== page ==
Health Insurance in Illinois: 5 Things to Know
People whose jobs don't offer health benefits, self-employed entrepreneurs and young adults are among the Illinois residents who will start shopping for health coverage this weekend. Saturday is the first day of the second sign-up season under the nation's year-old health system.
Here are five things to know about open enrollment for 2015 insurance coverage under the Affordable Care Act:
1. SHORTER SEASON
Starting Saturday and ending Feb. 15, it's a shorter enrollment period compared to last year. Plus, it coincides with the holiday season, which may distract some people from taking the time they need to make complicated insurance decisions.
2. COSTS RISING
Financial help is available on a sliding scale, depending on income. In Illinois, insurance prices are up slightly, on average, for the lowest cost "silver" plans — the most popular policies on the marketplace. Prices vary across the state, so consumers should carefully compare what's available in their area. People whose financial information has changed should update their accounts on HealthCare.gov to make sure they get the correct amount of help.
3. TAX PENALTIES FOR GOING WITHOUT INSURANCE
The health law requires most people to have health insurance. The penalty for having no health insurance in 2015 is going up to $325 per adult or 2 percent of household income, whichever is greater, up to a cap.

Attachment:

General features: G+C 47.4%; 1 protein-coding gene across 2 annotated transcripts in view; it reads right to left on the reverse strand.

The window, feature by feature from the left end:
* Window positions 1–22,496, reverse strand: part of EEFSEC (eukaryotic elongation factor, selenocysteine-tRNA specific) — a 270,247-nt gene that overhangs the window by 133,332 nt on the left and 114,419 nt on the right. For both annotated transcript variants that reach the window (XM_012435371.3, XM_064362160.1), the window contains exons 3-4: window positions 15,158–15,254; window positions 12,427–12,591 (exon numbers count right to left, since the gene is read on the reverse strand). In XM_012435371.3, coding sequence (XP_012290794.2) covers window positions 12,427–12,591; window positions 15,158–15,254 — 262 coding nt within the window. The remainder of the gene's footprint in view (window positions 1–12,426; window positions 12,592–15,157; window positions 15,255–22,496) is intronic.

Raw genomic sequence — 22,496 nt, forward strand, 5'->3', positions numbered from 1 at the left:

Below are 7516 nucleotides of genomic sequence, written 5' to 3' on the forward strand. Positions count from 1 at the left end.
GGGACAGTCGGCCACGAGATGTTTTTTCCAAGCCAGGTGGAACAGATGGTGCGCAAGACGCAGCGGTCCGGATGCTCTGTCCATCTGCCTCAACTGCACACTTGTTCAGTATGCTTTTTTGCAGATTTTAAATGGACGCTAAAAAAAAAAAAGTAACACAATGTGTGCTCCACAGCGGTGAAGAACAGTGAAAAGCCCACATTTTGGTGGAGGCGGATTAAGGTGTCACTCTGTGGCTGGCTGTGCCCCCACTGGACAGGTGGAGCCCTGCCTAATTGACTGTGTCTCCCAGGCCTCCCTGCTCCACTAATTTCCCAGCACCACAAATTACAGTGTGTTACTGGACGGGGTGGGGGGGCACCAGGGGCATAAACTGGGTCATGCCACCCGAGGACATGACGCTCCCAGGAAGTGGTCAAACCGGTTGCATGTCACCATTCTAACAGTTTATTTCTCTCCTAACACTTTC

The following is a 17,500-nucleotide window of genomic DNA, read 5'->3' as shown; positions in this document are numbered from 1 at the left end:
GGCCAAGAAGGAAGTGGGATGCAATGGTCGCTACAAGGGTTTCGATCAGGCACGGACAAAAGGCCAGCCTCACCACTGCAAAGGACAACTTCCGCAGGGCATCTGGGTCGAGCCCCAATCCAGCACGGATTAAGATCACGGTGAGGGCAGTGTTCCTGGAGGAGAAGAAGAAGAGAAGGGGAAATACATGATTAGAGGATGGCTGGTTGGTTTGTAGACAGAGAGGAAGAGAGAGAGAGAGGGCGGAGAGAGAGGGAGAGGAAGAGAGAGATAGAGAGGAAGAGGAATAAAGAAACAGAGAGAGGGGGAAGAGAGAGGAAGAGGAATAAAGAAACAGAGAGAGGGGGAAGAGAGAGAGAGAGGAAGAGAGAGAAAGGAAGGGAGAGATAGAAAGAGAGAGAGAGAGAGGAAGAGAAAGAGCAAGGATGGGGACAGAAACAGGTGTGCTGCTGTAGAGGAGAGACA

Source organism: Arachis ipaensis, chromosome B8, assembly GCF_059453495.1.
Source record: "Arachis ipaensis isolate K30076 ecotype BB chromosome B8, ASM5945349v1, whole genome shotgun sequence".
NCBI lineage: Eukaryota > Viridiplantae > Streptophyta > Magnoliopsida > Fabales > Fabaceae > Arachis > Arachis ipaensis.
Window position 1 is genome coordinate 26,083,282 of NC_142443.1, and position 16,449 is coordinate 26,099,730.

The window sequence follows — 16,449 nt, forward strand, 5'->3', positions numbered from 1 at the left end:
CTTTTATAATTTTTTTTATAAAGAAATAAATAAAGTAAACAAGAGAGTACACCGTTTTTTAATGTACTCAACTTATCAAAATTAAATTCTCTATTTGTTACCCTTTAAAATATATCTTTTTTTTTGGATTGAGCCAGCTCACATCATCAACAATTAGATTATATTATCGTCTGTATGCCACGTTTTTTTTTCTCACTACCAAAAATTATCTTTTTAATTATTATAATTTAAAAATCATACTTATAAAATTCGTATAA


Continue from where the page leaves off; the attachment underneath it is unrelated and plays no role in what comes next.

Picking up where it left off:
4. MORE CHOICES
There are more insurance companies selling plans on the Illinois marketplace this year and more plans from which to choose. All counties in Illinois have a minimum of 56 plans available, including some designed for small businesses. Some have optional benefits such as adult dental and vision coverage.
For coverage to start on Jan. 1, people need to sign up by Dec. 15. Those already enrolled in a health plan who want to switch to a different one also need to do so by Dec. 15 to avoid automatic re-enrollment in their existing plan. To avoid a tax penalty for remaining uninsured, consumers need to sign up by Feb. 15.